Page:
The final concert of the Buenos Aires Philharmonic underwent a series of unwelcome changes, but it became a personal triumph for Nelson Goerner. The session was originally scheduled for November 1; for some reason it was eventually offered on December 13. As the Phil, apart from a half concert at the Teatro 25 de Mayo, was completely free of engagements, its inactivity became an indictment of Colón Director Pedro Pablo García Caffi´s planning. Consider: he had at his disposal the second orchestra for the Colón "Ring"; instead, more than 80 musicians were hired for that event. So, the Colón paid for those but also for the Phil: an immense waste of money and an absurd underuse of a human resource.
Another matter irked me deeply: the programme initially included the splendid and arduous Second Piano Concerto by Bartók; with no explanation it was replaced by Rachmaninov´s Third Concerto. And the much awaited full performance of Debussy´s "Images" was reduced to only "Iberia": the rarely played and fascinating "Gigues" and "Rondes du Printemps" were eliminated, presumably (bad thinking) because the concert would have been a bit long (Bartók lasts 25' , Rachmaninov 40'). Well, no: the programme as such ended at 10:15 p.m.
The night started with a welcome novelty: the third part, "Transformation" (11' ) of a huge tone poem written by Pascual de Rogatis: "Zupay". (Weak joke: García Caffi sang in the Cuarteto Zupay for a long period; Zupay was the quechua devil). It wasn´t technically a premiere, for the whole score had been played on September 29, 1910, but it amounted to one. The music was never published, and the instrumental parts were found in the FENDOMA Archive of the National Institute of Musicology Carlos Vega, photographed by Julián Mosca and digitalized by Diana Fernández Calvo, who is head of the other Vega Institute, that of the Catholic University. Well, it was worth reviving: this shows (as do the "Huemac Dances" of the same composer) that even in 1910 there was a considerable amount of sophistication, technique and taste. The music flows beautifully combining impressionism with indigenist features.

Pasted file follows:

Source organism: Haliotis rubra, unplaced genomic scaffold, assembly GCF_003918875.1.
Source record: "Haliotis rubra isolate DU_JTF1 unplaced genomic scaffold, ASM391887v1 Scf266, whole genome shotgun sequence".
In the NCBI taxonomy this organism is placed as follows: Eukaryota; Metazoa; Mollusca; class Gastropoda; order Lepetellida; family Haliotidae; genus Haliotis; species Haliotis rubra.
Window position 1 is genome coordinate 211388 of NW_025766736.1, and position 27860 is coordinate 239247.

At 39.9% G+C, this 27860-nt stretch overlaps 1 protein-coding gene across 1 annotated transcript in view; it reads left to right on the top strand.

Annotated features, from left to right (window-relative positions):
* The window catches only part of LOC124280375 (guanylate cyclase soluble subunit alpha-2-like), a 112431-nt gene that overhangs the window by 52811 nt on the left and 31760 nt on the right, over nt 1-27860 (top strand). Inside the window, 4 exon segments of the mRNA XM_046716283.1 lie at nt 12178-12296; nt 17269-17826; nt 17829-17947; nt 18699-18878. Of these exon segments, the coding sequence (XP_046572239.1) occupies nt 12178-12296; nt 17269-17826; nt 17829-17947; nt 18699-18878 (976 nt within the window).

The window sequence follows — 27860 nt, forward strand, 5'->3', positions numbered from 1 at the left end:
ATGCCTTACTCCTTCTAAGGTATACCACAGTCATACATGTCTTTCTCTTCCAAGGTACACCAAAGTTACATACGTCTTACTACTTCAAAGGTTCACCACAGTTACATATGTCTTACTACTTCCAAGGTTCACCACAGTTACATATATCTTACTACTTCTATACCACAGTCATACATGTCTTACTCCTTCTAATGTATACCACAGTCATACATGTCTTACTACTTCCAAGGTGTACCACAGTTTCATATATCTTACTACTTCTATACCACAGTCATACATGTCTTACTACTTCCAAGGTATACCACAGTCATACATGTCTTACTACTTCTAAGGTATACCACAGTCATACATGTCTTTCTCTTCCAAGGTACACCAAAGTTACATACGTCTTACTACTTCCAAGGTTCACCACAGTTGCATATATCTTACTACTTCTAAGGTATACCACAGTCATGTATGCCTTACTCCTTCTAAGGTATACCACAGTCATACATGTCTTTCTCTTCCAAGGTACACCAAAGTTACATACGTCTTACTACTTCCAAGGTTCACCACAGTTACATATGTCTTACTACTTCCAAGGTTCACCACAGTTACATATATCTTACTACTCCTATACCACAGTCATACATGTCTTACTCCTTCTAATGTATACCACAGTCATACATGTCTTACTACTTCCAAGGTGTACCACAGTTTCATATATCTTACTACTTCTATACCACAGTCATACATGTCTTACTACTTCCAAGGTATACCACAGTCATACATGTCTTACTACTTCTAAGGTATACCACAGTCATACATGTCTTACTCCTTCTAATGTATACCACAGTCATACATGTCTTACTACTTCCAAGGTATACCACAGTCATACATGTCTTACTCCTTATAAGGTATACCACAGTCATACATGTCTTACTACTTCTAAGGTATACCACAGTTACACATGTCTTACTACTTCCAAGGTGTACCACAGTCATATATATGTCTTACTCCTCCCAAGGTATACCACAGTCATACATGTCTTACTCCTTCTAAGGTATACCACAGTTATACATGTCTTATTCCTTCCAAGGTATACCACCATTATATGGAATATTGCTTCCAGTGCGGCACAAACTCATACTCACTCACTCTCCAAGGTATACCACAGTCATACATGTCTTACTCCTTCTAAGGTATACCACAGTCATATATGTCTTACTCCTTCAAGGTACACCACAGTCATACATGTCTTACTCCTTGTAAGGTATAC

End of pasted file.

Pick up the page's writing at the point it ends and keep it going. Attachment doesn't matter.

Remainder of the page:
"Iberia" is a masterpiece, and it was quite well played and conducted (as was the preceding piece). Rachmnaninov´s Third is a favorite item in competitions and nowadays is more often played than the Second. Accompanied with care by the players and the conductor, Goerner showed a magisterial command of the intricate music, with his amazing technical control blended with an unerring sense of form and tonal sensitivity. The pleasure was prolonged in three well-chosen encores: a lovely Debussy Prelude with a long title: "Les sons et les parfums tournent dans l´air du soir" ("Sounds and perfumes whirl in the evening´s air"); Rachmaninov´s Prelude Op.23 Nº 2; and a "trouvaille", Paderewski´s Nocturne, Nº 4 of "Miscellanea" Op.16, refined music that Goerner played with a true singing tone.
One of the positive aspects of the García Caffi period is the series of Sunday morning free concerts with local artists. The final two were among the best. By now it is commonplace to call the Estudio Coral de Buenos Aires directed by Carlos López Puccio our best chamber choir, but it happens to be true. Apart from the high quality of the voices (many are soloists) they have great discipline, and their director shows that he is a connoisseur of many styles. Also, he has a knack for programming interesting stuff. This concert was such a case. Called "Choral music of folk inspiration, 1870-1970", we heard music in no less than nine languages (good diction in all), mostly little-known and quite attractive.
The list of authors is eloquent enough: Wilhelm Peterson-Berger (Sweden), Brahms, Vaughan Williams and Britten, Einojuhani Rautawaara (Finland), Veljo Tormis (Estonia), Schönberg, Poulenc, Georges Auric (France), Rafael Suárez (Venezuela), Chango Rodríguez (Argentina), Villa-Lobos, Robert Shaw-Alice Parker (USA), Ligeti (Hungary). The session was intensely enjoyable throughout.
Pablo Saraví had a fine idea back in 2009: to form the Ensemble Instrumental de Buenos Aires, a group of first-rate (international quality) players dedicated to chamber music rarely played, emphasizing those for more than five artists and less than ten. As, except pianist Fernando Pérez (listed, but not present in this programme), they are all from the Phil, they have a fluid, close relationship and a sense of mutual collaboration. Relaxed and fully professional, the Ensemble fulfils a real need of our medium.
There was a very pleasant premiere: the Septet for strings and winds (1860) by Adolphe Blanc (1828-85), an obscure French composer of considerable charm and technique. The concise four movements showed a fine ear for timbre and melody. Mozart wrote four quartets for flute and strings; we heard Nº1, K.285, in a refined interpretation by Claudio Barile and Saraví (violin), Silvina Álvarez (viola) and Myriam Santucci (cello). The concert ended with the splendid Martinu "Nonet", a late example of his eclectic imagination. As in Blanc, it permitted other players to show their command: Néstor Garrote (oboe), Mariano Rey (clarinet), Gabriel La Rocca (bassoon) and Fernando Chiappero (horn).
A brief reference to a recital by Polish pianist Joanna Trzeciak for Amigos de Bellas Artes´ cycle. Unsure of herself in Chopin (a Polonaise and the four Impromptus), she was convincing in the following valuable and unhackneyed works : the intricate "Masks" by Szymanowski, ten of the twenty "Visions fugitives" by Prokofiev, and the one-movement Third Sonata by Miaskovsky.For Buenos Aires Herald